The ringing of church bells – a warning? a celebration? Either way, the opening moments of New Bermuda (Anti-, 2nd October) herald the follow up to Deafheaven‘s genre-busting Sunbather (2013), giving way to the clanging guitars and blast beats of ‘Brought To The Water’. The galloping nu-Maiden riffage that follows is uncompromising, yet the soft rock solo and piano-led coda illustrative of their genre mangling. Few bands in recent years have proven to be quite as divisive: dismissed as poseurs in a black metal scene inextricably linked with underground brownie points, yet offering safe passage through more cvlt waters for the newly curious. Gateway bands – there’s nothing inherently wrong with them (and we all had them).
New Bermuda offers nothing to charm the doubters. Instead, Deafheaven continue to meld progressive black metal forms with post-rock dynamics – the results are often quite remarkable. From out of the black, colour. It’s a deliberate contradiction, vocalist/lyricist George Clarke describing the title as a “destination … (where) things get swallowed up and dragged into darkness,” yet the album is as sun-kissed as it is driven by the night. There are moments when you wonder if they’re trying to troll their critics (the last few minutes of ‘Come Back’ are pina-colada-by-the-pool cool) and ‘Gifts From The Earth’ spends much of its running time more Interpol than Darkthrone. A leather-gloved middle finger to the world. [DB]
By contrast, VI offer more traditionalist BM fare, corpse paint and all on debut full length De Praestigiis Angelorum (Agonia Records, 25th September). The scene veterans (they include current and ex-members of Aosoth, Anthaeus and Aborted) carve out a satisfyingly muddy, morbid atmosphere – one unafraid to explore restrictive tempos and textures. There’s a sometime warped wooziness to the guitars that almost defies the notion of the riff – ‘Une place parmi les morts‘ sounds more like a swarm of escaped banshees – that only adds to the general sense of unease. In a pretty strong year for the genre, VI plants a stake in the heart of this year’s ‘best of’ lists. [DB]
A compilation of rarities by recently re-activated Croatian outfit Ha Det Bra, Societea for Two (Geenger Records, 25th September) hangs together as an album-length experience with none of the Frankenstein stitch marks that sometimes make mash-ups of previously released material so jarringly incoherent. The songs are drawn from a clutch of self-released demo tapes recorded around 1993-1994 and this common point of origin works in the compilation’s favour given the uniform sound quality throughout – as well as the universally excellent influences working away within the band’s mix. What marks Ha Det Bra out is the blending of these familiar elements into a unique vision, one that doesn’t just pay homage to others.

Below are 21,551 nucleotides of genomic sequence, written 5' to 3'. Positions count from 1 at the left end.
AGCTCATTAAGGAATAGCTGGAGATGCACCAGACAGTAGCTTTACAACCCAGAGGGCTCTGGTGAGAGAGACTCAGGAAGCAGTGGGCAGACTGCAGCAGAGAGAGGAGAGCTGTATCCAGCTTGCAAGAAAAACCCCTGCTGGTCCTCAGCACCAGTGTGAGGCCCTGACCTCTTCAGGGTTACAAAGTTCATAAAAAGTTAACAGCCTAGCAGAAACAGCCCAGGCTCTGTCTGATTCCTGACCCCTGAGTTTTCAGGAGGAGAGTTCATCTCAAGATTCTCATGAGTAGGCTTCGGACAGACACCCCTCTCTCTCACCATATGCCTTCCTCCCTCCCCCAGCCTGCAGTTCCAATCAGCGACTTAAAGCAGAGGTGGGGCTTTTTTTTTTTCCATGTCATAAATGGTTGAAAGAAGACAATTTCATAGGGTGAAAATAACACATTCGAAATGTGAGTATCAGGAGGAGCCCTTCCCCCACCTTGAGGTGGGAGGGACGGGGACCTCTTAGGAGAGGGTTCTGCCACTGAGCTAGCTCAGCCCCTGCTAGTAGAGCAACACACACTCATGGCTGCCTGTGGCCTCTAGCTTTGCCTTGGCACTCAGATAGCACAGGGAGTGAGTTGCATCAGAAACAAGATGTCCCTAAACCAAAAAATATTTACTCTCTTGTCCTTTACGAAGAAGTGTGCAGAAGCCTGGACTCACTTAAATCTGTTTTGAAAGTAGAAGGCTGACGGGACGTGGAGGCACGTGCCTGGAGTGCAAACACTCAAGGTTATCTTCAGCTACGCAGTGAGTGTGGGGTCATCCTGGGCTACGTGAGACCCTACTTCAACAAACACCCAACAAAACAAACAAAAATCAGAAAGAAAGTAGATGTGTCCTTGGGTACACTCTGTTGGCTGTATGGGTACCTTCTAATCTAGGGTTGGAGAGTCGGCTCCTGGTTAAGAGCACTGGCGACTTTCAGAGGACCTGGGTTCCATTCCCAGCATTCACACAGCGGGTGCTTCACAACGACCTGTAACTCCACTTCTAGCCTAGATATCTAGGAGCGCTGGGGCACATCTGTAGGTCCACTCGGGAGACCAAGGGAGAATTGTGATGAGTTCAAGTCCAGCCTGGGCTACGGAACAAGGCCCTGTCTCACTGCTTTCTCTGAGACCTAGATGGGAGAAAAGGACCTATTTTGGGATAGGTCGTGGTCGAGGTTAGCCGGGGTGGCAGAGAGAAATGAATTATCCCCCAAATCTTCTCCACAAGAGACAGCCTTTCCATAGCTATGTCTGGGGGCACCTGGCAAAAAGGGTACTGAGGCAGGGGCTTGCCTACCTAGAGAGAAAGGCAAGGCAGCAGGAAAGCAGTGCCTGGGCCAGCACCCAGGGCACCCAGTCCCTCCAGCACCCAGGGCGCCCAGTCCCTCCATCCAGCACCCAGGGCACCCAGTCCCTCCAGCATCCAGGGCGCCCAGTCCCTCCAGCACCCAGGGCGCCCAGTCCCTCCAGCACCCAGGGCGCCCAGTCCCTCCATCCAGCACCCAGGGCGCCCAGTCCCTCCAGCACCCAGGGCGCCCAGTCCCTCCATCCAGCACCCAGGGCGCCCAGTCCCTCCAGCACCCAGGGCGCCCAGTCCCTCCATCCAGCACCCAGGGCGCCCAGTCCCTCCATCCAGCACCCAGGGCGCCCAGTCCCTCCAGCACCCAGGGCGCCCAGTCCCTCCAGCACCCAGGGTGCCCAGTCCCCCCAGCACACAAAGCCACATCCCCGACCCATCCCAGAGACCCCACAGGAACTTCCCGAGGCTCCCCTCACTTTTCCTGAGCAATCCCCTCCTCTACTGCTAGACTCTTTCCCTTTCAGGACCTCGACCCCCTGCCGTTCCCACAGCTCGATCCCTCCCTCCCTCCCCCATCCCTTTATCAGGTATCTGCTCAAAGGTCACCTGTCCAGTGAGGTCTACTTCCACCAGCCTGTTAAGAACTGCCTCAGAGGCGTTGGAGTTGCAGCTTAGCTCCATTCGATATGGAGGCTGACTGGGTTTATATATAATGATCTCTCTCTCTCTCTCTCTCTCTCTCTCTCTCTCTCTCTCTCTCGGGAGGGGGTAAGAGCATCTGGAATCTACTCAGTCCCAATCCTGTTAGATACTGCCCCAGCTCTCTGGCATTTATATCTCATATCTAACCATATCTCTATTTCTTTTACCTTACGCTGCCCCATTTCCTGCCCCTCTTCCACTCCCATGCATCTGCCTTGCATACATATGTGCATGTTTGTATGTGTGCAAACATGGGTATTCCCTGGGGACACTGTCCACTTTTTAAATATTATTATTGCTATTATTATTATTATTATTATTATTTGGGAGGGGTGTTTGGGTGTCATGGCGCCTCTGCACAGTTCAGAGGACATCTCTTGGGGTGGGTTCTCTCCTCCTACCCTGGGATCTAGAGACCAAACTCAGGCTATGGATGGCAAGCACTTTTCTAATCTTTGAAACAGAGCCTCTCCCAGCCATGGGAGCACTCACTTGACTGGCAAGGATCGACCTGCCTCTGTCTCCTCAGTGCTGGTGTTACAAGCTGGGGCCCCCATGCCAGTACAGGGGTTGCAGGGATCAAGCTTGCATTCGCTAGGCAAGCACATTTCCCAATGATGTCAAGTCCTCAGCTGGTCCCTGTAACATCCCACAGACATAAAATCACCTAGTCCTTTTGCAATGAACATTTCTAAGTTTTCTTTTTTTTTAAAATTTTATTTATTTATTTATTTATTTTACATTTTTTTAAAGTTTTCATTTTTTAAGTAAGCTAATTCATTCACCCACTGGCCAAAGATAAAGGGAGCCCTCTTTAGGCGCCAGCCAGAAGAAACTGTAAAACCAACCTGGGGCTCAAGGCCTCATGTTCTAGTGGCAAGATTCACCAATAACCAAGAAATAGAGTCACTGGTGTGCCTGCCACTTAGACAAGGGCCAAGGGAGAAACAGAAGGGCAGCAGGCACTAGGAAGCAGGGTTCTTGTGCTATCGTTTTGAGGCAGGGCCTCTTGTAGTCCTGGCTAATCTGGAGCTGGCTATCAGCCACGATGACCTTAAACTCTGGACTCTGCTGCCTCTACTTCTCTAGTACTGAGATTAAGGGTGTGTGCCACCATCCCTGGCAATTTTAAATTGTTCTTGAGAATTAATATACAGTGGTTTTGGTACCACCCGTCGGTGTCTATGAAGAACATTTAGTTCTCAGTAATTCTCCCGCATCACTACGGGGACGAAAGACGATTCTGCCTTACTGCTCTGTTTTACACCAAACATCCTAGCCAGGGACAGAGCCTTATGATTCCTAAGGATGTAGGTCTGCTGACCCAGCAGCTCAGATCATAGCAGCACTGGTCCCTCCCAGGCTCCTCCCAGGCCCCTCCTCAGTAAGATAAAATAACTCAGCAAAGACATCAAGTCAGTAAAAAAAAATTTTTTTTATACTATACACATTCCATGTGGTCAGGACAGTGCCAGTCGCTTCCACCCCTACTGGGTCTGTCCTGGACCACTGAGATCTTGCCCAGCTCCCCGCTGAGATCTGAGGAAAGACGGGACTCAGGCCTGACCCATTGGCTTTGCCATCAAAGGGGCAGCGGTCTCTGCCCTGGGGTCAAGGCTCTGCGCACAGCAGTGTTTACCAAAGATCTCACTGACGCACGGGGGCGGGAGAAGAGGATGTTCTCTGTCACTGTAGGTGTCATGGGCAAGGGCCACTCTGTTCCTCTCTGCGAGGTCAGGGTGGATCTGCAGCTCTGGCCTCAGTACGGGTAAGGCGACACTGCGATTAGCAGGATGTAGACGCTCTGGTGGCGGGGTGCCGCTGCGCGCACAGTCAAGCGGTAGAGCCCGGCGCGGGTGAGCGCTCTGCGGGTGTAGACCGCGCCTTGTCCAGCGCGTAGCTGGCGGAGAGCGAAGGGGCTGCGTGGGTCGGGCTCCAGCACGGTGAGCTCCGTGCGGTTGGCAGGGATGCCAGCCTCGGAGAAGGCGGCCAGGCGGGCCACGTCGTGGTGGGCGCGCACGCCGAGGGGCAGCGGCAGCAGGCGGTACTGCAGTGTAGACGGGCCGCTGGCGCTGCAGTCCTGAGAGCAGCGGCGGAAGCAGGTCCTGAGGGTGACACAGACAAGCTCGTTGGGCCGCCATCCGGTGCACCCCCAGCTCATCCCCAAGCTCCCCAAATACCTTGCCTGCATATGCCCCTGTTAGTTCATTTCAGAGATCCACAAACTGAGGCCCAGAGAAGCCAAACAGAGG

The band enthusiastically embrace the early-to-mid Nineties’ various currents of guitar extremity. Norwegian Black Metal is a presence on ‘Hospital St Grail’ while the tongue-in-cheek ‘Merry Christmas and Lots of Ho Ho Hos’ echoes some of the vocal and guitar tics seen in Emperor. By contrast, ‘Burn the Maid’ and ‘The Song My Dad Taught Me’ seize on Shellac’s metallic guitar buzz as their base. ‘Preacherman’ even opens with a scraping electronic whine that calls to mind Nine Inch Nails’ ‘the Downward Spiral.’ This isn’t a tribute act, however. Ha Det Bra use these raw materials – detuned guitars, treated vocals, buzzsaw rhythms and sudden lurching stop-start moments – imaginatively to create songs with heft, with fire, with regular surprises. These guys would have done well on some of the noisier U.S. labels of the era – damn the U.S./U.K. versus Rest of World music industry divide. [NS]
Sinking As A Stone has Israeli shoegazers Vadaat Charigim (Burger Records, 25th September) at the mid-way point of their ‘Tel Aviv Trilogy’. The use of Hebrew adds to the overall mystery, asking most listeners to simply slip into their sonic dead sea, close their eyes and dream. The obvious genre touchstones are here, although there’s a more muscular Interpol-style (there’s that name again) weight to the rhythm section that sustains attention. The album perhaps lacks a stand out, a ‘single’ to garner airplay and extend reach (‘Hadavar Haamiti’ comes closest) but is a satisfying and steady listen nonetheless. [DB]
For those who find Savages too studied, too cold (and therefore hard to truly love), fellow Londoners Desperate Journalist share a Brit indie c. 1984 template but do so in a more generous manner. The positive reception to this year’s debut album gives the Good Luck EP (Fierce Panda, 2nd October) a confident air. No mere stop-gap – not least in Jo Bevan’s willingness to open her lungs and sing (really sing) – there is promise here in spades.
The expectation-defying title is tightly wound (“You don’t get a pass just because you care”), but the rhythm section crashes back in for ‘Leave Home’, its Bernard Butler-esque guitar solo an indication of their lean provenance, unwilling to settle for anything less. The urgent pulses of ‘Paint Something’ are like a slogan daubed on a billboard: brash; impossible to ignore and, above all, a declaration that Desperate Journalist are in your midst. The world will listen. [DB]